Browsing posts in: c#

Building strongly typed application configuration utility with Roslyn

In this post we will have a look at how, with just several lines of Roslyn code, you can build an extremely cool and powerful utility – a library allowing you to provide configuration for your application as a strongly typed C# script file.

This post was inspired by the ConfigR library, which provides this type of functionality through scriptcs (I also blogged about ConfigR before).

We will, however, deal with marshalling configuration data between the C# configuration and the parent app differently than ConfigR does.

Continue Reading


Request.IsLocal in ASP.NET Core

In the “classic” ASP.NET, System.Web.HttpRequest gave us a fairly useful IsLocal property which developers used to identify local requests.

It returned true if the IP address of the request originator was 127.0.0.1 or if the IP address of the request was the same as the server’s IP address.

ASP.NET Core RC1 exposed similar type of information on its ConnectionInfo object (hanging off HttpContext) and via an IHttpConnectionFeature. However, this is being removed in RC2.

Let’s see how you can quickly add it back as extension method, so that you can use it going forward.

Continue Reading


Predefined Namespaces And Custom Base View Page in ASP.NET Core 1.0 MVC

It is quite common to predefine some namespaces to be available in the context of your Razor view files in ASP.NET MVC. In MVC 5, it was done inside the web.config file – not the “main” application one, but the one residing inside your Views folder.

Additionally, the same file was used to define the pageBaseType for your Razor views. This way you could expose extra members or behaviors to your pages, such as injected services or common configuration objects.

Since there is no more web.config in ASP.NET Core 1.0 MVC, let’s have a look at how to achieve the same in the next generation ASP.NET.

Continue Reading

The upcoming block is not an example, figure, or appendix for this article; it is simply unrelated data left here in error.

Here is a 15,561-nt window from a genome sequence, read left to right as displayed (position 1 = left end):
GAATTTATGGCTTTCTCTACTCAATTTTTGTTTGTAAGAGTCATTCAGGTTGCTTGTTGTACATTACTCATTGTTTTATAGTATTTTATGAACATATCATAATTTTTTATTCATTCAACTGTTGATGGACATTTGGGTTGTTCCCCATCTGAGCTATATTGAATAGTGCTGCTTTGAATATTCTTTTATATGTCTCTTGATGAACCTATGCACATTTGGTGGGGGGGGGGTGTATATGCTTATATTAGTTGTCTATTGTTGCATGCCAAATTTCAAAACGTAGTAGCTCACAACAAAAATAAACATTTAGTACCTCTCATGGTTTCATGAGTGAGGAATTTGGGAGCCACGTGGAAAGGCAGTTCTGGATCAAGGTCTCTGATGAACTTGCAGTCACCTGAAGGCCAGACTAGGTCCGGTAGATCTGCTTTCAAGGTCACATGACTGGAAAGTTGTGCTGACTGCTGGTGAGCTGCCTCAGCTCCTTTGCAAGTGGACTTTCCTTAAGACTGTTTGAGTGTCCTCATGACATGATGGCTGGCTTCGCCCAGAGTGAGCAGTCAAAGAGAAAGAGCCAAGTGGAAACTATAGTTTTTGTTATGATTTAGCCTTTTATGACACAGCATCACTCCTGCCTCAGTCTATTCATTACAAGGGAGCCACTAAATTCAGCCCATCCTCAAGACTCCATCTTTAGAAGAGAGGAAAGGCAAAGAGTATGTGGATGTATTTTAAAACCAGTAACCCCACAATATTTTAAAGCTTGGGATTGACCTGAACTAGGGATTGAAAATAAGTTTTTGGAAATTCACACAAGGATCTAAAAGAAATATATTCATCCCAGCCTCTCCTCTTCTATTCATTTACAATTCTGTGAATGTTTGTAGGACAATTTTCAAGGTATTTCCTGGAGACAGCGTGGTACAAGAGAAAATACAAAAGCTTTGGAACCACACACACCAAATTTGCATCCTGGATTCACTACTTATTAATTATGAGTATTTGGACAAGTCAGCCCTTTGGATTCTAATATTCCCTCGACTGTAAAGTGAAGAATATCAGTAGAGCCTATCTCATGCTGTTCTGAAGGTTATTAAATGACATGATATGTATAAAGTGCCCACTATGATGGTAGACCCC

Enabling C# 7 Features in Visual Studio “15” Preview

Yesterday, at Build, Microsoft released the first public preview of Visual Studio “15” – the next iteration of Visual Studio.

One of the main reasons why you’d want to try it out already is to be able to use some of the heralded C# 7 features – such as binary literals, local functions or pattern matching (to name just a few).

It’s been possible to test out these features in a slightly hacky way before (see Josh’s post) – by building Roslyn from source and deploying it into VS using the CompilerExtension VSIX, but of course it’s much easier and convenient to just use C# 7 features directly in VS “15” now.

In this post I’m gonna show you how to enable the experimental C# 7 features – because they are by default not available.

Continue Reading


The Subtle Perils of Controller Dependency Injection in ASP.NET Core MVC

Some time ago I wrote a blog about how ASP.NET MVC 6 discovers controllers. While a lot has change since then, including the name – now the framework being called ASP.NET Core MVC, the post is still valid and the processes described there haven’t really changed.

That said, there is one extra thing that should be added to it, and that is how external dependency injection containers relate to the process of controller discovery and instantiation, as there is a subtle difference between ASP.NET Core MVC and the “classic” frameworks – MVC 5 or Web API 2. This post is really sparked by the conversation on Twitter with Jeremy and Kristian.